{¶ 11} Based on its determination that the parties were first married in 2005, the court granted a decree of divorce and awarded Hari the $23,000 in net proceeds from the sale of the residence he purchased prior to the marriage as his separate property.   The court awarded Anita spousal support in a lump sum amount of $10,000 to be paid from that separate property of Hari's.   The court granted other relief that is not in issue.

{¶ 12} Anita filed a timely notice of appeal.


 {¶ 13} “The trial court erred in not considering India's Hindu marriage in 1994 was valid.”

 {¶ 14} “Generally, the validity of a marriage is determined by the lex loci contractus;  if the marriage is valid where solemnized, it is valid elsewhere;  if it is invalid there, it is invalid everywhere.”  Mazzolini v. Mazzolini (1958), 168 Ohio St. 357, 7 O.O.2d 123, 155 N.E.2d 206, paragraph one of the syllabus.

{¶ 15} Traditional Hindu marriages are not licensed or memorialized by public records in India.   Civil ceremonies are.   Hari offered evidence of the 2005 civil ceremony.   It was Anita's burden to prove that the alleged 1994 Hindu marriage ceremony occurred, and that it was valid under the law of India.   She would rely on the Hindu Marriage Act of 1955 for that purpose.

{¶ 16} Civ.R. 44.1(B) provides:

{¶ 17} “Determination of foreign law.   A party who intends to rely on the law of a foreign country shall give notice in his pleadings or other reasonable written notice.   The court in determining the law of a foreign country may consider any relevant material or source, including testimony, whether or not submitted by a party.   The court's determination shall be treated as a ruling on a question of law and shall be made by the court and not the jury.”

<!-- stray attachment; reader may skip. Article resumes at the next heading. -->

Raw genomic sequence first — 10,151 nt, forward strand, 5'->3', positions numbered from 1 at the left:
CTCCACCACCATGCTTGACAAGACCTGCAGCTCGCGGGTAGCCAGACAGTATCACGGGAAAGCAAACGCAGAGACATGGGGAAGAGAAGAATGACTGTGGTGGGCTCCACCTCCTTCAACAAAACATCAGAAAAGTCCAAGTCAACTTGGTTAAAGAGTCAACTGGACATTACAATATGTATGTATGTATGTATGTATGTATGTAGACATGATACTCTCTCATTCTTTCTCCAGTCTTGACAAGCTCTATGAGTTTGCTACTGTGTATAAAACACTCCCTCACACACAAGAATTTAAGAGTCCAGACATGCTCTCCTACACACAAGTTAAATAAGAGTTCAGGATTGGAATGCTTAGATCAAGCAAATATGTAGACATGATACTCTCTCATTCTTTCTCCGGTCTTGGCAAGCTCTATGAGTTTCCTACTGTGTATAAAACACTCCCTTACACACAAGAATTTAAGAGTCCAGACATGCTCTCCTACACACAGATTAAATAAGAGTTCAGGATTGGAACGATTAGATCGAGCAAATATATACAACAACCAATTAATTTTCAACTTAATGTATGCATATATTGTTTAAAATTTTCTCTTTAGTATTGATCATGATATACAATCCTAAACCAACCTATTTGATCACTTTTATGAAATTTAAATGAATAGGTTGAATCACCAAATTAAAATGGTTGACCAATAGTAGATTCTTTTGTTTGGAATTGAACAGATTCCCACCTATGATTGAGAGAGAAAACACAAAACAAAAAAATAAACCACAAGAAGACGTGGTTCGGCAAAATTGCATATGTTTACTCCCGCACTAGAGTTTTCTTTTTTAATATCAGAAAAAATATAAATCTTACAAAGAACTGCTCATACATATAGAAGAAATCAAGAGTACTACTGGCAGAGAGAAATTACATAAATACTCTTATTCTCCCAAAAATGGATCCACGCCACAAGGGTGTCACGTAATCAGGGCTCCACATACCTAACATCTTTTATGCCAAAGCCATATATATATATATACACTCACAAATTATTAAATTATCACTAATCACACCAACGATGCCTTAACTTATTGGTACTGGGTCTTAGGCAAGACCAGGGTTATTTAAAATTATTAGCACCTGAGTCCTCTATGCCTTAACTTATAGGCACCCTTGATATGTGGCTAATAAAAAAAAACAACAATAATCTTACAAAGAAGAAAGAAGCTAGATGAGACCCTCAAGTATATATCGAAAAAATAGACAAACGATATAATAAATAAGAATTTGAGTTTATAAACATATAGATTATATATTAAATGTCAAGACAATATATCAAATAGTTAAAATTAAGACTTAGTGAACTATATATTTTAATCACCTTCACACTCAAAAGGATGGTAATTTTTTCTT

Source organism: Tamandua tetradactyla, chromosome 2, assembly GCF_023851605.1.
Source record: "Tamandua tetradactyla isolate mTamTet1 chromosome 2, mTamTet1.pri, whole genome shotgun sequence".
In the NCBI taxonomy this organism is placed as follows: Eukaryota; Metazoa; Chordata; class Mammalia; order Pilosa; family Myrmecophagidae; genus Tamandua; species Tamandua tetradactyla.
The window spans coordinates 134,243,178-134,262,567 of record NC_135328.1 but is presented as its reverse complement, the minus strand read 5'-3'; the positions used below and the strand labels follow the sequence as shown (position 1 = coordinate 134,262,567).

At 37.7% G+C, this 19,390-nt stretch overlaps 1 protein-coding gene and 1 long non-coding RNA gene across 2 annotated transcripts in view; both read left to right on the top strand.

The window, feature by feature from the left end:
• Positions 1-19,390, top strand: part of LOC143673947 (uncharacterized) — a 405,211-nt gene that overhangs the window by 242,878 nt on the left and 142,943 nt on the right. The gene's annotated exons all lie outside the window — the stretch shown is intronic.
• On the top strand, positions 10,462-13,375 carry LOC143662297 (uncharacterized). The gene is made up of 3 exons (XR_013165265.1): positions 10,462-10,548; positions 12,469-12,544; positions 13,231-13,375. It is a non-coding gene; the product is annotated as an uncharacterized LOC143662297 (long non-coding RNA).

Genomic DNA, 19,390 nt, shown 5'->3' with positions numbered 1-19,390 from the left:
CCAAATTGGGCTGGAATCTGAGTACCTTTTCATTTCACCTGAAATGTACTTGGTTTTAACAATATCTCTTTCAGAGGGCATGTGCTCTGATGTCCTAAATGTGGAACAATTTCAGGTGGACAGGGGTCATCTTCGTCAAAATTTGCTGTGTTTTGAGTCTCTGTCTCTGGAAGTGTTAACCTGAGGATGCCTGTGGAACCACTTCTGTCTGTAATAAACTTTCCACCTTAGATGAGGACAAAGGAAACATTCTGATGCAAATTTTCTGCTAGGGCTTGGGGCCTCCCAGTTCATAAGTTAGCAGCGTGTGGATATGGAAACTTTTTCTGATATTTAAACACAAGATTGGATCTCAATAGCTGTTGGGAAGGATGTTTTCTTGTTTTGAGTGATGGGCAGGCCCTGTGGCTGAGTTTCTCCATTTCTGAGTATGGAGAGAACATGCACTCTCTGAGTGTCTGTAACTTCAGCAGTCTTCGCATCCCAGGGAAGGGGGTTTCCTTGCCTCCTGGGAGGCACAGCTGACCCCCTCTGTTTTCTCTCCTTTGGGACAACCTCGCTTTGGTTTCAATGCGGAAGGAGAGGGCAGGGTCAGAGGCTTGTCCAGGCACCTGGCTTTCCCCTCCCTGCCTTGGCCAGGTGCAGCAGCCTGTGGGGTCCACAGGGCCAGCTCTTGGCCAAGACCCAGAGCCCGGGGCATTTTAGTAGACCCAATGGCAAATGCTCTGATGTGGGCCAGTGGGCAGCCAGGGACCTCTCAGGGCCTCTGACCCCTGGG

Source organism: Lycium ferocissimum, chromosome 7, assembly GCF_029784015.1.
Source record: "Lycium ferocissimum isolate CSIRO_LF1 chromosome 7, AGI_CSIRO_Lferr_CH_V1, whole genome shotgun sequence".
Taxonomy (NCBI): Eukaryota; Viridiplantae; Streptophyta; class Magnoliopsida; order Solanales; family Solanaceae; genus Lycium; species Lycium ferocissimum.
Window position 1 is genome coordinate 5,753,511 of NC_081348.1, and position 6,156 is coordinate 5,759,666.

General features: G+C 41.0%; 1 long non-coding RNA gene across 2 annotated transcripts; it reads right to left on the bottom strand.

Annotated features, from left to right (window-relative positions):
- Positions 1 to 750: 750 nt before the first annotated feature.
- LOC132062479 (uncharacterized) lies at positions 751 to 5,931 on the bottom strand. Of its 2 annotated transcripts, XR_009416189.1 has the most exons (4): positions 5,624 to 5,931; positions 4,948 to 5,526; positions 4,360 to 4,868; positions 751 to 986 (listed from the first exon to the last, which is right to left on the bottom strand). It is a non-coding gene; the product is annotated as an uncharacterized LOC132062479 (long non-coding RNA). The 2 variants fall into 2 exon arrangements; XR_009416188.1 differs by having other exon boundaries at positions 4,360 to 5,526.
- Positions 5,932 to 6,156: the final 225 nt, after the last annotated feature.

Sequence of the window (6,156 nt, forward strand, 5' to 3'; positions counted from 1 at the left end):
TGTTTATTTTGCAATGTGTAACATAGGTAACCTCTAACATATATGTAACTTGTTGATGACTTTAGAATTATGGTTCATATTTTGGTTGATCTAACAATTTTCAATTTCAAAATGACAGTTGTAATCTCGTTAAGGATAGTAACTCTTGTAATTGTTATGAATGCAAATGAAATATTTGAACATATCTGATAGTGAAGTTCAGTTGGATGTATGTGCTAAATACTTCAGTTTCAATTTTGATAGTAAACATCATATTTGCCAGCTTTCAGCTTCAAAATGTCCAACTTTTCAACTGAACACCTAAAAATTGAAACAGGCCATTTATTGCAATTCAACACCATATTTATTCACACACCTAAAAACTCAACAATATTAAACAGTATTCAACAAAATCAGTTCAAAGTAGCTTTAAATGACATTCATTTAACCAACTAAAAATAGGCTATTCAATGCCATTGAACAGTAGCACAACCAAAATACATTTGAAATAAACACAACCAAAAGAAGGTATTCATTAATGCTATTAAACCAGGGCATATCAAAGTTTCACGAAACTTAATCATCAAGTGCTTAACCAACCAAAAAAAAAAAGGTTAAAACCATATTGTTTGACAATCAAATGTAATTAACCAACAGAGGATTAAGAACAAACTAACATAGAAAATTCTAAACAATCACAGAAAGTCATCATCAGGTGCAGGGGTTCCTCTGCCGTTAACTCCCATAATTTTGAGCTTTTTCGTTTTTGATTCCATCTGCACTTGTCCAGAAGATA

{¶ 18} The Staff Note to Civ.R. 44.1(B), which became effective on July 1, 1970, states:

 {¶ 19} “Rule 44.1(B), based in principle upon Federal Rule 44.1, is also quite similar to the judicial notice provisions of Rule 44.1(A)(2) and 44.1(A)(3).   Thus, a party gives advance notice of his reliance upon the law of a foreign country.   In addition, the court, and not the jury determines the applicability of the foreign law.   Note that the rule provides for the use of testimony to aid the court.   The law of a foreign country may often need translation and interpretation by an expert in the particular language.   The testimony of such expert, out of the hearing of the jury and not subject to the formal rules of evidence, may be very necessary to aid the court in determining the applicability of the particular law.”